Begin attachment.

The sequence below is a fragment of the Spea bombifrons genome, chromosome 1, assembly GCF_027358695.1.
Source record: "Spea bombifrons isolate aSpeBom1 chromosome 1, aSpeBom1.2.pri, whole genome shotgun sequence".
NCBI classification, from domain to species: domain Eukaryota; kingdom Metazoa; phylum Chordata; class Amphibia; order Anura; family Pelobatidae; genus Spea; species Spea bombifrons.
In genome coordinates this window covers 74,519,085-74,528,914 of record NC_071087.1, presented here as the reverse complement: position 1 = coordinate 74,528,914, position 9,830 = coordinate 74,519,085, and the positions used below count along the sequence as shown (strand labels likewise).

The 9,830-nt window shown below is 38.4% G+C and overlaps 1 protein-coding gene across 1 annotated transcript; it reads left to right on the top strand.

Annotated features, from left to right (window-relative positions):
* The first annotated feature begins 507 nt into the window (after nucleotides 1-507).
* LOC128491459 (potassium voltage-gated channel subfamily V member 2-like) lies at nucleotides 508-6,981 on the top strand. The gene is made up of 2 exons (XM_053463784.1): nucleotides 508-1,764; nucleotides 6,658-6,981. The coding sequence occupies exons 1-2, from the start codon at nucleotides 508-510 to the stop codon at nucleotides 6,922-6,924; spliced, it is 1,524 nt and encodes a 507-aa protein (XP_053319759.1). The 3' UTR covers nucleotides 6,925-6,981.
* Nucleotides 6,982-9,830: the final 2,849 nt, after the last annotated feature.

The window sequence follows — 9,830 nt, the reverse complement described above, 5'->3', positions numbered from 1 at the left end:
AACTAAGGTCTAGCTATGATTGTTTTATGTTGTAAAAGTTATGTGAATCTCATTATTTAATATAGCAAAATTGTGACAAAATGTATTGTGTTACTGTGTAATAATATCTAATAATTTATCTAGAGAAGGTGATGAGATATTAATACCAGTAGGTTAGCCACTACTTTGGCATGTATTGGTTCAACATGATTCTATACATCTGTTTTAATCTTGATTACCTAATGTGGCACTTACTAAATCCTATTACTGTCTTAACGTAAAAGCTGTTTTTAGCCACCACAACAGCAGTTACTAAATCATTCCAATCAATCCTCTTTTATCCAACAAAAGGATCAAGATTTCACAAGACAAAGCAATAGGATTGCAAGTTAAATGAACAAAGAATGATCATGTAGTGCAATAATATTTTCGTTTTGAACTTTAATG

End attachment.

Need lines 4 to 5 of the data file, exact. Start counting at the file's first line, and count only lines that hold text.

In genome coordinates this window covers 74,519,085-74,528,914 of record NC_071087.1, presented here as the reverse complement: position 1 = coordinate 74,528,914, position 9,830 = coordinate 74,519,085, and the positions used below count along the sequence as shown (strand labels likewise).

The 9,830-nt window shown below is 38.4% G+C and overlaps 1 protein-coding gene across 1 annotated transcript; it reads left to right on the top strand.